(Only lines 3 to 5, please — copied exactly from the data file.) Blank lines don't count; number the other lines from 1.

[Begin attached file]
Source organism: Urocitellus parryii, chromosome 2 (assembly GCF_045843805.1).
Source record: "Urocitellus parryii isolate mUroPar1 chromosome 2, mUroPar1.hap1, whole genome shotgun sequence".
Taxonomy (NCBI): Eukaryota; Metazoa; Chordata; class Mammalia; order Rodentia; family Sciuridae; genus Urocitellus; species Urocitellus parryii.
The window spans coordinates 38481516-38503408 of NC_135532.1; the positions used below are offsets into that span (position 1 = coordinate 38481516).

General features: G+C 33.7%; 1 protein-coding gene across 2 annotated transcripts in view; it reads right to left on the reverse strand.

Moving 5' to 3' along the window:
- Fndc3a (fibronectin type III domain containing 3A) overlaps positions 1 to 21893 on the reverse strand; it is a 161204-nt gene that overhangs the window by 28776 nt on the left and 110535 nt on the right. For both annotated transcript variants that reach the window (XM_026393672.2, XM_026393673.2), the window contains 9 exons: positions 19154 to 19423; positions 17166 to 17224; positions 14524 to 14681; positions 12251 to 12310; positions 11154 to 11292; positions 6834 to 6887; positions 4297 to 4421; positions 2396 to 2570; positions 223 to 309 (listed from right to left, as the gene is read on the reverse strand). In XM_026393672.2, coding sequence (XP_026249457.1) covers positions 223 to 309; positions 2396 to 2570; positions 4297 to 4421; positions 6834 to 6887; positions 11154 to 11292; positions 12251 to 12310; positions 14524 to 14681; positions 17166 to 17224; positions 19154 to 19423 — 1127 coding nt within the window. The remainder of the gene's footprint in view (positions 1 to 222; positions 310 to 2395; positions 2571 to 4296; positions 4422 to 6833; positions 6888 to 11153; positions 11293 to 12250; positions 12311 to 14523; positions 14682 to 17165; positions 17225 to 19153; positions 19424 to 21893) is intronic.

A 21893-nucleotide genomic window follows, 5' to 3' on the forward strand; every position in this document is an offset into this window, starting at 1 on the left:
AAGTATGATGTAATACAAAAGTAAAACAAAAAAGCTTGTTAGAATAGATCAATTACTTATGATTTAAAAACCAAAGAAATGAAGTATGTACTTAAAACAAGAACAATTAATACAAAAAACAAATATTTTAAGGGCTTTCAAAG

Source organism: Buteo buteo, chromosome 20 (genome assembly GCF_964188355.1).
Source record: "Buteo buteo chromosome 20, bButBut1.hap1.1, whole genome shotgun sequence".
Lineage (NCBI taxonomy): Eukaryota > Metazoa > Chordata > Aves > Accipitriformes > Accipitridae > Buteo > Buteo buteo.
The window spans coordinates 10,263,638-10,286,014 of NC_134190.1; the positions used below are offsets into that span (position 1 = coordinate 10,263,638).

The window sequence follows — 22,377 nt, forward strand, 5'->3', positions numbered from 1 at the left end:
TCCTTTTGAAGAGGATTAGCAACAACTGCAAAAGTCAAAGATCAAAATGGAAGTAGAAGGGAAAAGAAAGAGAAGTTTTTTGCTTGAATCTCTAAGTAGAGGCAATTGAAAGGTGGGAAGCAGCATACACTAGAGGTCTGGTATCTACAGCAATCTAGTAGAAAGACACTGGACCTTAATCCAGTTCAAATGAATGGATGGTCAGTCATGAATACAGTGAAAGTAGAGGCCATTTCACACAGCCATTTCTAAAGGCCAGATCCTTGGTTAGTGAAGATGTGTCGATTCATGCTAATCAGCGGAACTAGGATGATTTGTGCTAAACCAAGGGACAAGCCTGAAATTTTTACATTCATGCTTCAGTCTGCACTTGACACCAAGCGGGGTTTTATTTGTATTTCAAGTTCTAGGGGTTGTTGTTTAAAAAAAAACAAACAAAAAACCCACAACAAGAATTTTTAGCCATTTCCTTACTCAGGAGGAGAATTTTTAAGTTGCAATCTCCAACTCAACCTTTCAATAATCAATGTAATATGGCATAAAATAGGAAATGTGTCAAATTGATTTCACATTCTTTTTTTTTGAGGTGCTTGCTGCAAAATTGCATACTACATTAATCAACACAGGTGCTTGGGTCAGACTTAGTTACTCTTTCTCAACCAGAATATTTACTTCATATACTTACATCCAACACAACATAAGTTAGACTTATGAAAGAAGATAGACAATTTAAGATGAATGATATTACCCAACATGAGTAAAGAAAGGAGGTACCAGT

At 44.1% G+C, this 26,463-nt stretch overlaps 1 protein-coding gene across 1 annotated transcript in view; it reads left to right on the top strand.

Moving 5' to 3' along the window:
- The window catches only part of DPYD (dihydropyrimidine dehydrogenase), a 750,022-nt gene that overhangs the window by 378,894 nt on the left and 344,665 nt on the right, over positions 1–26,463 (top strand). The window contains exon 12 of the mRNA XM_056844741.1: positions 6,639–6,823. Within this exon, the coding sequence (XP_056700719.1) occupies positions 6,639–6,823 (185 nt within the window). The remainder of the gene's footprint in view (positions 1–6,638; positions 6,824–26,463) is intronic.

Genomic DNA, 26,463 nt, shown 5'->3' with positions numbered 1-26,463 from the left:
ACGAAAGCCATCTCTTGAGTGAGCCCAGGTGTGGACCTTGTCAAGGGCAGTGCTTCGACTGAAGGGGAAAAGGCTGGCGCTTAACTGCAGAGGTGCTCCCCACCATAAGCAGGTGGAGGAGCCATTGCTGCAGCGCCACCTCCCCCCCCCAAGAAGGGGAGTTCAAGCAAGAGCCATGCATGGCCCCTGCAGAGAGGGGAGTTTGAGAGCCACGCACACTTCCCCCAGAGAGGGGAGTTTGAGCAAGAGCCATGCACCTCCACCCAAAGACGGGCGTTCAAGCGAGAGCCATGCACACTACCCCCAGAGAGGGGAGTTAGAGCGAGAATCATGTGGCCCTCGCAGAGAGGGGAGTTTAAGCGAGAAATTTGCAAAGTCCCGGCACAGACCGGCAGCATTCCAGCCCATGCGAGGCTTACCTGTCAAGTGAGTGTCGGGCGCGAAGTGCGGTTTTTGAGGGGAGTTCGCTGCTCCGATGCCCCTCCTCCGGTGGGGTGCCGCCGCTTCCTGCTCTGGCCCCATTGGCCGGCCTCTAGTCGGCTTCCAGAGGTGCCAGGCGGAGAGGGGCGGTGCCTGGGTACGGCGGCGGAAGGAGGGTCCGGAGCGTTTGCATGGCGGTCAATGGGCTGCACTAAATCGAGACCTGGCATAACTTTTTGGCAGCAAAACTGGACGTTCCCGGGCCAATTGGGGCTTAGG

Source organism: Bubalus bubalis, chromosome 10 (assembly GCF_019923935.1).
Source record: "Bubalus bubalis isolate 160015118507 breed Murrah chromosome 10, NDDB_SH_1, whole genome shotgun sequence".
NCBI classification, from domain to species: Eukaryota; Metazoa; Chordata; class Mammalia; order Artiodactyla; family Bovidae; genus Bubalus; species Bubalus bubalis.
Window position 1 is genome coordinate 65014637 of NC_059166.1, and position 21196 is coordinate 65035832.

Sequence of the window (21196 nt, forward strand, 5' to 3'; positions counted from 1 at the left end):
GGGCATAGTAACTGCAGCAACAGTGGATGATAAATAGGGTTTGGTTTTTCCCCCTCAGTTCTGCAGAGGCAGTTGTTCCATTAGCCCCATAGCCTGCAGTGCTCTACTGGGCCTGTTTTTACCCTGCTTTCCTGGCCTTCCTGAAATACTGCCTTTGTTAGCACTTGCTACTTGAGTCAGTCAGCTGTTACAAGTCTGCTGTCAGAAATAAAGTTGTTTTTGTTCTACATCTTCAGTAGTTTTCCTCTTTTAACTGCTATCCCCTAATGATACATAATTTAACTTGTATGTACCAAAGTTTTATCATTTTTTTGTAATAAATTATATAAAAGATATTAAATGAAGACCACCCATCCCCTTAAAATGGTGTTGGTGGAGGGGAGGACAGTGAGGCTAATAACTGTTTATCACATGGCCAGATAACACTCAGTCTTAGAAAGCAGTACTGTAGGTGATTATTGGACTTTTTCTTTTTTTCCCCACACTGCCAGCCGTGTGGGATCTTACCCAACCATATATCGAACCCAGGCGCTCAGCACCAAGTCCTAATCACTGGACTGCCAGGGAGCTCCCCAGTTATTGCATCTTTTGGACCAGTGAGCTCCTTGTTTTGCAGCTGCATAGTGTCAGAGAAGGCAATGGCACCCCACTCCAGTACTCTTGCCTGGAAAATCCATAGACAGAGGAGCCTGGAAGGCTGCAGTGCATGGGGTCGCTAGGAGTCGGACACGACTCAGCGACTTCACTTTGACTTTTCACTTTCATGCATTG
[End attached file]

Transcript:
Taxonomy (NCBI): Eukaryota; Metazoa; Chordata; class Mammalia; order Rodentia; family Sciuridae; genus Urocitellus; species Urocitellus parryii.
The window spans coordinates 38481516-38503408 of NC_135532.1; the positions used below are offsets into that span (position 1 = coordinate 38481516).

General features: G+C 33.7%; 1 protein-coding gene across 2 annotated transcripts in view; it reads right to left on the reverse strand.